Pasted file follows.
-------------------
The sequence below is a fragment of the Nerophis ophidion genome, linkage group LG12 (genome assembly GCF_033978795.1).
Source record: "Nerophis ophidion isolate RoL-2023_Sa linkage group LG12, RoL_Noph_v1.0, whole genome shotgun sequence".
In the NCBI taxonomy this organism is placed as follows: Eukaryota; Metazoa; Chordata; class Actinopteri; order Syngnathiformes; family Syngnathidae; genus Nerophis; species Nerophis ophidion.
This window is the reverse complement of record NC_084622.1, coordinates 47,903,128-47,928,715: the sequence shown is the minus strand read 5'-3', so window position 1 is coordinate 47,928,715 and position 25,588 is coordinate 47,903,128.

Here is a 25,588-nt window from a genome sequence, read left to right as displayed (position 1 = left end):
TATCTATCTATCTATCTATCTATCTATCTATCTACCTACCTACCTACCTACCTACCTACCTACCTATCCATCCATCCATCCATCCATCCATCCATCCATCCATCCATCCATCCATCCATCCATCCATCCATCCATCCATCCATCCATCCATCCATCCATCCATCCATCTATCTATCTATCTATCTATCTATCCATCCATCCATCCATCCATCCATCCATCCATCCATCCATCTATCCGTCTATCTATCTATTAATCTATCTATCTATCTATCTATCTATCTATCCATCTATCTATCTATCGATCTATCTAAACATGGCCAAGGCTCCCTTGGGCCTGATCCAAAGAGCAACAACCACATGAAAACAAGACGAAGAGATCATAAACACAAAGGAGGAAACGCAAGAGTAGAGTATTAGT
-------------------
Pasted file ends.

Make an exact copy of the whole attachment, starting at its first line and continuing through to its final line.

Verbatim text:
The sequence below is a fragment of the Nerophis ophidion genome, linkage group LG12 (genome assembly GCF_033978795.1).
Source record: "Nerophis ophidion isolate RoL-2023_Sa linkage group LG12, RoL_Noph_v1.0, whole genome shotgun sequence".
In the NCBI taxonomy this organism is placed as follows: Eukaryota; Metazoa; Chordata; class Actinopteri; order Syngnathiformes; family Syngnathidae; genus Nerophis; species Nerophis ophidion.
This window is the reverse complement of record NC_084622.1, coordinates 47,903,128-47,928,715: the sequence shown is the minus strand read 5'-3', so window position 1 is coordinate 47,928,715 and position 25,588 is coordinate 47,903,128.

Here is a 25,588-nt window from a genome sequence, read left to right as displayed (position 1 = left end):
TATCTATCTATCTATCTATCTATCTATCTATCTACCTACCTACCTACCTACCTACCTACCTACCTATCCATCCATCCATCCATCCATCCATCCATCCATCCATCCATCCATCCATCCATCCATCCATCCATCCATCCATCCATCCATCCATCCATCCATCCATCCATCTATCTATCTATCTATCTATCTATCCATCCATCCATCCATCCATCCATCCATCCATCCATCCATCTATCCGTCTATCTATCTATTAATCTATCTATCTATCTATCTATCTATCTATCCATCTATCTATCTATCGATCTATCTAAACATGGCCAAGGCTCCCTTGGGCCTGATCCAAAGAGCAACAACCACATGAAAACAAGACGAAGAGATCATAAACACAAAGGAGGAAACGCAAGAGTAGAGTATTAGT